Why a Steve Ohlemacher is allowed to publish such patently inaccurate and, in fact, misleading columns is one more sign that either AP has abandoned any editorial fact checking standards or has simply joined Fox "News" in eliminating any attempt at actual journalism. Covering their butts with "opinion" column lables nonetheless demands something of the editors of alleged journalism outlets.
...
written by fuller schmidt, August 13, 2012 1:18
The misstatement of fact is considered a symptom of delusions of grandeur. And the delusional always have a fetish aspect to their lives. So at best we are now having our lives affected by a cohort of Michael Scotts of Dunder-Mifflin Paper.
...
written by AlanInAZ, August 13, 2012 2:32
Suppose SS was an insurance company receiving premiums (ss taxes), holding interest paying assets ( US treasury bonds) and paying settlements (SS benefits). Suppose settlement payments exceeded premiums, the difference coming from interest on the US treasury bonds. Would we then claim that the insurance company cash flow is raising the US deficit? I don't think so. To me this is easier to understand than citing two government budgets that seem contrived to non accountants or is my analogy inadequate.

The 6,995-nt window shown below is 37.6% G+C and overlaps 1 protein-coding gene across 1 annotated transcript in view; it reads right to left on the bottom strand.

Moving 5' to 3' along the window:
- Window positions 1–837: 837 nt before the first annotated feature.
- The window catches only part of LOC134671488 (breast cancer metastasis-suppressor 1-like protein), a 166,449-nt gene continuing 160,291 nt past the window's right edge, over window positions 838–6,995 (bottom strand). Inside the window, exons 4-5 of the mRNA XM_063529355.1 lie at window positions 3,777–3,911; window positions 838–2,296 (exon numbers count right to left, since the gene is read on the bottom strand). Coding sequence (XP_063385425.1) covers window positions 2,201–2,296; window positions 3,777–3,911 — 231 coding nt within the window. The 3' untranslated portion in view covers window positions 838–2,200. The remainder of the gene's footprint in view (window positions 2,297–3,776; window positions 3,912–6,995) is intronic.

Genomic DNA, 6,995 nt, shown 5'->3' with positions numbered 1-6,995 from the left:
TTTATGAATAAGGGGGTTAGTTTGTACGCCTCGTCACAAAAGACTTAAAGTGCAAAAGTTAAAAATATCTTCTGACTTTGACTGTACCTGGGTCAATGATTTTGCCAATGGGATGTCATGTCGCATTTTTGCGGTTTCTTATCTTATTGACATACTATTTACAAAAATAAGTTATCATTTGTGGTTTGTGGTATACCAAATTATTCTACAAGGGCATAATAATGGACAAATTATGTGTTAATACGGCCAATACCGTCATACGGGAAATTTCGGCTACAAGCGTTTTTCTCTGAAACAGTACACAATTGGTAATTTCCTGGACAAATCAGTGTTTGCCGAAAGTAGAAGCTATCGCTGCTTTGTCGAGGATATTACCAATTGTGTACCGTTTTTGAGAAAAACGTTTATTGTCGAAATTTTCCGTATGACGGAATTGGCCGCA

Recent book also repeats the lie
written by George Fleming, August 13, 2012 4:31
Simon Johnson and James Kwak wrote the book "White House Burning" (2012). In the text, they claim that Social Security contributes to the deficit. To support this lie, they wrote footnote 82 on page 291:

"Social Security currently contributes to the federal deficit even though the program is still running an annual surplus..." and then try to justify this nonsense with an "opinion".

Just a couple more pundits jumping on the Pete Peterson bandwagon. May it turn into a tumbril, figuratively speaking.
Yeah but
written by Floccina, August 13, 2012 4:52